Translator Disclaimer
1 September 2004 On using digital maps to assess wildlife habitat
Author Affiliations +

Currently, there are no accepted standards in the wildlife literature for reporting details of digital map products used to assess habitat. Digital maps developed from remotely sensed images vary widely in how they represent landscapes. Consequently, certain characteristics of remotely sensed data need to be addressed when reporting results obtained from digital maps to allow the reader to understand the strengths and limitations of the map product(s) used. We reviewed 44 articles published in The Journal of Wildlife Management between 2000–2002 that used digital maps developed from aerial photography or satellite imagery to assess wildlife habitat and summarized which map parameters were reported and which were overlooked. We found that most papers failed to report important details about digital map products used to assess wildlife habitat. To provide an example of variability in digital map products, we compared digital maps developed from aerial photographs and satellite imagery that we used to measure vegetation characteristics within northern spotted owl (Strix occidentalis caurina) territories as part of a region-wide demographic study. We found that the 2 map types produced quite different measurements of vegetation for the same area. Many differences that we observed are inherent to aerial photo and satellite maps in general. We provide a suggested list of map details to be reported when using digital vegetation maps to quantify wildlife habitat.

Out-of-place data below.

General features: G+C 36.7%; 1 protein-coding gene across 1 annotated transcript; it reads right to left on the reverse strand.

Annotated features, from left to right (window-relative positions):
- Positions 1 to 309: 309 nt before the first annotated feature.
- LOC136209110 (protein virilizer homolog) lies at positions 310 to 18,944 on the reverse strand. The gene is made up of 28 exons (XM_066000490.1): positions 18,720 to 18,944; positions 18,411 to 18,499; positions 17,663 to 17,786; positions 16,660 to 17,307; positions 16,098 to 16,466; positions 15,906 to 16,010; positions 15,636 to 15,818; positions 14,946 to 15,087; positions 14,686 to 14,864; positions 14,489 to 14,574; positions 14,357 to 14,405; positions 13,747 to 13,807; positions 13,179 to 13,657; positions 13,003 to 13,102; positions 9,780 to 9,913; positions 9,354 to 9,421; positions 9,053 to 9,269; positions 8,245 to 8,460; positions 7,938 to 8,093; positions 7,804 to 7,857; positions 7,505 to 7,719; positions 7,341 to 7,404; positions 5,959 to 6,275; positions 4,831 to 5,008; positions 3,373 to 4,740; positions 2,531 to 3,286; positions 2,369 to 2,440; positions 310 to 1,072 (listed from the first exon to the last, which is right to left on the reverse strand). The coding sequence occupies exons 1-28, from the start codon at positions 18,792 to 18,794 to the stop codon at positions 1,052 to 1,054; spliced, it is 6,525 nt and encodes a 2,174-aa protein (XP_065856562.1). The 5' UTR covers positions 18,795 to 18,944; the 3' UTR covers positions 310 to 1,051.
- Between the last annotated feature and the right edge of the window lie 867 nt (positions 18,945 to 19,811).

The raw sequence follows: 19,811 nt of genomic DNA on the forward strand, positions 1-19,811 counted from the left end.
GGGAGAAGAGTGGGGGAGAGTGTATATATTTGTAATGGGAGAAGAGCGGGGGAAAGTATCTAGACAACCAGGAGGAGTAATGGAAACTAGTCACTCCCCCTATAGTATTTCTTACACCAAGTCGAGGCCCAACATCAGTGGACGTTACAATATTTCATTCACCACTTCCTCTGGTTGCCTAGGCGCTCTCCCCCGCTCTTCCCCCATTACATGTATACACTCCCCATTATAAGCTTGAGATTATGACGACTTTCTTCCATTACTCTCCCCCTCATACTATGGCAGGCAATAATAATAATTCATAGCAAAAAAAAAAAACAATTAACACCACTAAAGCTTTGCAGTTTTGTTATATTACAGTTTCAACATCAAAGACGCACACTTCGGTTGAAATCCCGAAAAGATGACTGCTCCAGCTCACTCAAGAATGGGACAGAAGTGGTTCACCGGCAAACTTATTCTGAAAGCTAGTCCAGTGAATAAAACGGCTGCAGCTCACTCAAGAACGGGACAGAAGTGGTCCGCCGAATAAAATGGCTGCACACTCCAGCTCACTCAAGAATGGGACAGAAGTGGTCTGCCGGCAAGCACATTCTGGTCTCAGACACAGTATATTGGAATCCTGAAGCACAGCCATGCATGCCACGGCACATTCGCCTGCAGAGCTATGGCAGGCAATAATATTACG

Elizabeth M. Glenn and William J. Ripple "On using digital maps to assess wildlife habitat," Wildlife Society Bulletin 32(3), 852-860, (1 September 2004).[0852:OUDMTA]2.0.CO;2
Published: 1 September 2004

This article is only available to subscribers.
It is not available for individual sale.

Get copyright permission
Back to Top